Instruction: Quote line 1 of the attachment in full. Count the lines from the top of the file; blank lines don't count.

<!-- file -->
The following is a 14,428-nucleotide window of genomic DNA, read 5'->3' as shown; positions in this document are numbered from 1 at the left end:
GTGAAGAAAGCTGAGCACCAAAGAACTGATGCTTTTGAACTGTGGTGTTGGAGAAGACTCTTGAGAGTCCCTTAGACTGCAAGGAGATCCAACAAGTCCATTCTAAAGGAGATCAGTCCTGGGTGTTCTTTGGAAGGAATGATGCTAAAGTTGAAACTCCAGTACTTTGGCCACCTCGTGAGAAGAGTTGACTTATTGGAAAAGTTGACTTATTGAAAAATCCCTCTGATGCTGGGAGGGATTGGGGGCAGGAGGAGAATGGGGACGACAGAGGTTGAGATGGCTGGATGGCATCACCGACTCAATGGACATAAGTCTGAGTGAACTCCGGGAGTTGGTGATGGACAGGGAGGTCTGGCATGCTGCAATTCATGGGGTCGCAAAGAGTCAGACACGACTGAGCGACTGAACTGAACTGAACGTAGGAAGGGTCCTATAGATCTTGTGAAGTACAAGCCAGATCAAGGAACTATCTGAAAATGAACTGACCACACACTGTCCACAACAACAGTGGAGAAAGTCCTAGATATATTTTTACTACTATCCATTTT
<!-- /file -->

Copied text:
The following is a 14,428-nucleotide window of genomic DNA, read 5'->3' as shown; positions in this document are numbered from 1 at the left end: